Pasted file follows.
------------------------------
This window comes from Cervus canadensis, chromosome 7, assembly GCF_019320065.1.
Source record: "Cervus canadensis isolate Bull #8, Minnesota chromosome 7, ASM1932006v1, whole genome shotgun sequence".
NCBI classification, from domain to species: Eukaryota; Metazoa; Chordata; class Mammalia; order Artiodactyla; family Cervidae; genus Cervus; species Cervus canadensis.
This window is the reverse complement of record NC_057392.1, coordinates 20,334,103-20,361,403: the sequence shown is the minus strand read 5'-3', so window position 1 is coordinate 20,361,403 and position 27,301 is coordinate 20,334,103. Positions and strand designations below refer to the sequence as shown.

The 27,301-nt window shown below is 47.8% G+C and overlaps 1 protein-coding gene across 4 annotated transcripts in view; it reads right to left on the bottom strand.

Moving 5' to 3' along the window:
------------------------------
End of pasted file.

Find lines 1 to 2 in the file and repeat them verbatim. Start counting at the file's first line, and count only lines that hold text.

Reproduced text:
This window comes from Cervus canadensis, chromosome 7, assembly GCF_019320065.1.
Source record: "Cervus canadensis isolate Bull #8, Minnesota chromosome 7, ASM1932006v1, whole genome shotgun sequence".